Here's the antenna with an addition I made this afternoon - the bottom section is a piece of 50mm PVC-U pipe with caps and IP68-rated cable glands that should be totally water-proof. When the satellite amp arrives I intend to fit it in there along with the power supply.
    IMG_20180318_160425_1.jpg

    Leave a comment:


  • petercr
    replied
    De-lurking after reading all 271 pages... Today saw me install an 8-element open top CoCo using RG6 inside a 3m length of 15mm (1/2" for you non-metric types) PVC conduit attached to a j-bracket and with the limited horizon I've got (due to the house and other tall gum trees and palm trees in the area) I've managed to get a max range of just over 130NM after about 12hrs of reporting. Have ordered a Prostick+ and separately from eBay one of those generic 20dB satellite amps (along with a TV amp power supply (with built-in DC blocker) that was lying around) - see which one turns up first... Hopefully I can get my range up even further.

    Leave a comment:


  • lodervsm
    replied
    Thanks for your tips.

    I have reduced my gain in the last couple of days and seems that --gain 42.1 is a good compromise to my system. I also added an extra filter after the antenna. Now my max range has reached 311NM. I noticed that for my position somehow it helps to have a southerly wind for max range.

    Leave a comment:


  • abcd567
    replied
    @lodervsm

    Flightaware antenna is high gain antenna, and with ProStickPlus's built-in amplifier, strong signals from nearby planes may overload the tuner of the dongle, distort signal, and rejected by decoder software. The plane will not show.

    First try to reduce gain in steps. Say max (49.6), 45, 40, 35, 30, 25.

    For each setting observe for some period, say half an hour, to see how is the performance. You may find a setting where you get desired results.

    If above does not solve the problem, then you may need to add a filter. Yes, I know ProStick+ has a built-in filter, but it does not protect the front end amplifier chip, as it is located after the amplifier.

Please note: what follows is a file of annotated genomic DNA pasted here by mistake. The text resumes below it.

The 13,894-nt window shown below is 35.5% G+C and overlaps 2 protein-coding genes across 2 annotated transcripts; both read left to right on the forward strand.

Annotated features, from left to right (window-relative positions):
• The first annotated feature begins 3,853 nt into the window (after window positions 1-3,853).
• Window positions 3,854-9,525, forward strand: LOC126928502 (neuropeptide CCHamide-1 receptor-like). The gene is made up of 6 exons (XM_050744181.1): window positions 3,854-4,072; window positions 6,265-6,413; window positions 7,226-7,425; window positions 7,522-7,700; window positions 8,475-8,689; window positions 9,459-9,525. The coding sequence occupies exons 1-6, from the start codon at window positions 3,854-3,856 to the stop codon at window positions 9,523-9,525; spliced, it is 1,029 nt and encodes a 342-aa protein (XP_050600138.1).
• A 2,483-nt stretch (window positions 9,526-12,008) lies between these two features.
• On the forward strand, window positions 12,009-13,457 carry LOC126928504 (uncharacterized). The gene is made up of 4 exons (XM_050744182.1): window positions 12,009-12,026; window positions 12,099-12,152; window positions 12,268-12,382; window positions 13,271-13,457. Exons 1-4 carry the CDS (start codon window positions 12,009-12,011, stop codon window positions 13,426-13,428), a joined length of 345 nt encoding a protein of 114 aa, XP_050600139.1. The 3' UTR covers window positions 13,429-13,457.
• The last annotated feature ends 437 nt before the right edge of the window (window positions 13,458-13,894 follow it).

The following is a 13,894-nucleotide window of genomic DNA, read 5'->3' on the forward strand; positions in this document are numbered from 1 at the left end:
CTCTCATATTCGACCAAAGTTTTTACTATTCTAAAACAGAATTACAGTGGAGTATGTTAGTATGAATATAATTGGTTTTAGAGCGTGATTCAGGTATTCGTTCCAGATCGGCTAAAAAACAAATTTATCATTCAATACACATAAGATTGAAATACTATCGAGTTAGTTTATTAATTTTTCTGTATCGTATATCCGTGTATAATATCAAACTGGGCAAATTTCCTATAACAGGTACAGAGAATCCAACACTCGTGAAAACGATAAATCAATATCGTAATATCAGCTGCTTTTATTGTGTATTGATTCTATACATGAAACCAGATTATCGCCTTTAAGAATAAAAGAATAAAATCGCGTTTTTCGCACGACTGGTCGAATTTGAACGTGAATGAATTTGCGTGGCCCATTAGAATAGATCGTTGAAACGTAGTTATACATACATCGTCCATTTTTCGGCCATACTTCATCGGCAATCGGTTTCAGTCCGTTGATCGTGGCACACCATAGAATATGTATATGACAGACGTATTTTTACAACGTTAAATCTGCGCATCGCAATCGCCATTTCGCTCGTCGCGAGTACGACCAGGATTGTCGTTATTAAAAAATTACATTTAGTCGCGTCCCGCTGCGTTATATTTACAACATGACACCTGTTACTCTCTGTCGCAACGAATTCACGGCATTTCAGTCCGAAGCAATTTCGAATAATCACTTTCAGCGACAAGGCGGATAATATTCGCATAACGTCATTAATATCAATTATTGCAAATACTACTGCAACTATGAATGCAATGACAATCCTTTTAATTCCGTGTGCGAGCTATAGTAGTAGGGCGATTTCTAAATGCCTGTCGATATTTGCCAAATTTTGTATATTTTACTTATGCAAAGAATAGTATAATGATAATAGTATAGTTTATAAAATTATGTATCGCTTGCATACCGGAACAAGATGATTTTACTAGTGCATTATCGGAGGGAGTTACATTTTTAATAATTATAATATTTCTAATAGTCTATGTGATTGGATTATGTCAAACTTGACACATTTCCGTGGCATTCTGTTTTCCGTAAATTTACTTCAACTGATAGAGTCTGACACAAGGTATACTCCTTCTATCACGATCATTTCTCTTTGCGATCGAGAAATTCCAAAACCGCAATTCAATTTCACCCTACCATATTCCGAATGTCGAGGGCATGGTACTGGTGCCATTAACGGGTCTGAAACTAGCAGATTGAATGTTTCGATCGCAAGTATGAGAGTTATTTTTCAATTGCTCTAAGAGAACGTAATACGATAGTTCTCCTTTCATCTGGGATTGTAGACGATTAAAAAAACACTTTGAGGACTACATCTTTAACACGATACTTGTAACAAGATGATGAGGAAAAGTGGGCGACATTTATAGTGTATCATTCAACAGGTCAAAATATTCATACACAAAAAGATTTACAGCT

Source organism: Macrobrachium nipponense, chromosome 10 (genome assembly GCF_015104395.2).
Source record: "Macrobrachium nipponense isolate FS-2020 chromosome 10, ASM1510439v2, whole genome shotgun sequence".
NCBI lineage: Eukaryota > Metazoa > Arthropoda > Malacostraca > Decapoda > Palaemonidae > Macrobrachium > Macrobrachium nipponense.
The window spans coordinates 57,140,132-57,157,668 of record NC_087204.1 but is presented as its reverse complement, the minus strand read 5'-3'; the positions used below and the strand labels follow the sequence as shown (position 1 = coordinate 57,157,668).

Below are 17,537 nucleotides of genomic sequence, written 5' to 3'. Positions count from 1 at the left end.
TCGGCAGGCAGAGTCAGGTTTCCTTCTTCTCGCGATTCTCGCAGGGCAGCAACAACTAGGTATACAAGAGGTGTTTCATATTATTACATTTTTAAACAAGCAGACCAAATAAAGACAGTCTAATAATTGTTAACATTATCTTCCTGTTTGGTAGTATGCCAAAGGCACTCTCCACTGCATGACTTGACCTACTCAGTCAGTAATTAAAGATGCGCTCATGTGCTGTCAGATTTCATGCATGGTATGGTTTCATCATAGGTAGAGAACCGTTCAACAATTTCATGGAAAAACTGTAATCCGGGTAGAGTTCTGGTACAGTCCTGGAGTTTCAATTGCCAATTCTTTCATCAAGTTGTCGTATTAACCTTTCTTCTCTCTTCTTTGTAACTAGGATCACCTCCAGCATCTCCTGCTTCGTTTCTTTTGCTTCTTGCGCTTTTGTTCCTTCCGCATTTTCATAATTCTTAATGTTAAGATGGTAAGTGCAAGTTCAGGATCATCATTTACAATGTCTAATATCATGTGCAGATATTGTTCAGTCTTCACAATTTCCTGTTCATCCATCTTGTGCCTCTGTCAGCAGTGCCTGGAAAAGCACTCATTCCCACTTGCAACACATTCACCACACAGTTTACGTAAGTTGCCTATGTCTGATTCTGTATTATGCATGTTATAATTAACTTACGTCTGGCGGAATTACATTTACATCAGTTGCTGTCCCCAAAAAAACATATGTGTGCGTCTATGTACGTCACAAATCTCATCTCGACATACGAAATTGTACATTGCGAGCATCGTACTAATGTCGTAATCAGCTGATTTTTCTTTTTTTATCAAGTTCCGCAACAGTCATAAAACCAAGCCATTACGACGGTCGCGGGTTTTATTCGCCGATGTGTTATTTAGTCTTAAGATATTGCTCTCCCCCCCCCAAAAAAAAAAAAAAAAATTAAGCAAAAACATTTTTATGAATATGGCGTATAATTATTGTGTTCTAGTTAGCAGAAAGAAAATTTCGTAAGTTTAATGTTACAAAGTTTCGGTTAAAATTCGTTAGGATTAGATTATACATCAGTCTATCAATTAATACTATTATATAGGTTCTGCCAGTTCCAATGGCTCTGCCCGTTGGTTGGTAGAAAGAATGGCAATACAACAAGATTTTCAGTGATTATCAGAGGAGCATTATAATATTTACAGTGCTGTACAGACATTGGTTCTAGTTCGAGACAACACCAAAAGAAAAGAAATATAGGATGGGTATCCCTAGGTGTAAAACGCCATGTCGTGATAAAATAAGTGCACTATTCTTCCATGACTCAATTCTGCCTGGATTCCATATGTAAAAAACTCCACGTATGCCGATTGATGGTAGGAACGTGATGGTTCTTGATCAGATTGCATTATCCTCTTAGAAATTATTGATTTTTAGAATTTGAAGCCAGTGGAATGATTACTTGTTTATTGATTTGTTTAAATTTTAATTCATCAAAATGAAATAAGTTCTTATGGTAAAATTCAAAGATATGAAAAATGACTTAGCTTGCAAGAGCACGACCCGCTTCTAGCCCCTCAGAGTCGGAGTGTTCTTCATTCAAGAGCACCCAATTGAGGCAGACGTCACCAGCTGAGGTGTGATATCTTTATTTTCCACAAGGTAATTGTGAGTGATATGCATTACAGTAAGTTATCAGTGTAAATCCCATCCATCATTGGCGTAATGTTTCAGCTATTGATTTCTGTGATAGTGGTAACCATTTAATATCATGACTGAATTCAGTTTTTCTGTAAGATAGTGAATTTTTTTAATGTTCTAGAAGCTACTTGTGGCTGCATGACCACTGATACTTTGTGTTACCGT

You may also go through this thread:

    Find Out Existing RF Signals (Cell/Mobile/Pager etc) In Your Area

    Leave a comment:


  • lodervsm
    replied
    I recently switched from a 12 element colinear element antenna (DIY connected to 1m RG-179) to the flightaware antenna fitted to 5m CLF200 coax low loss cable. I noticed a significant increase in range of about 25NM approx. My max range is 240NM now. However I am noticing that I have lost reception of many aircraft below 1,000ft. I live just 2km away from the airport. I have flightaware pro stick plus as receiver connected to pi3. Any ideas what can I do to get the coverage below 1000ft back ?

    Leave a comment:


  • abcd567
    replied
    Originally posted by Rooster View Post
    Shame, as making stuff is really fun !!! Not to mention cheaper AND better than commercial gear... especially antennae !
    Unfortunately most ads-b hobbyists/data feeders are mainly interested in "rank", which is achived by using commercial equipment rather than DIY. They are least interested in fun of doing things themselves. Their focus is only on "how can I increas my rank above other feeders in my area?".

    Leave a comment:


  • abcd567
    replied
    As long as commercial antennas were very costly $100 to $300, most hobbyist were tempted to go for a DIY antenna costing almost free few $ only.

    When Flightaware marketed a 5.5 dBi antenna for $45, lot of hobbyists replaced their cocos and spiders by Flightware antenna.

    Now few think of a DIY antenna. They mostly go for Flightaware 26 inch antenna for $45 and Flightaware Pro Stick (which is a generic DVB-T + integral front-end RF pre-amplifier) for $16.

    Leave a comment:


  • Rooster
    replied
    Shame, as making stuff is really fun !!! Not to mention cheaper AND better than commercial gear... especially antennae !

    Leave a comment:


  • abcd567
    replied
    Originally posted by Rooster View Post
    Quiet in here again :-(
    Yes it is.....
    Frustrating.... This thread used to be so lively

    Leave a comment: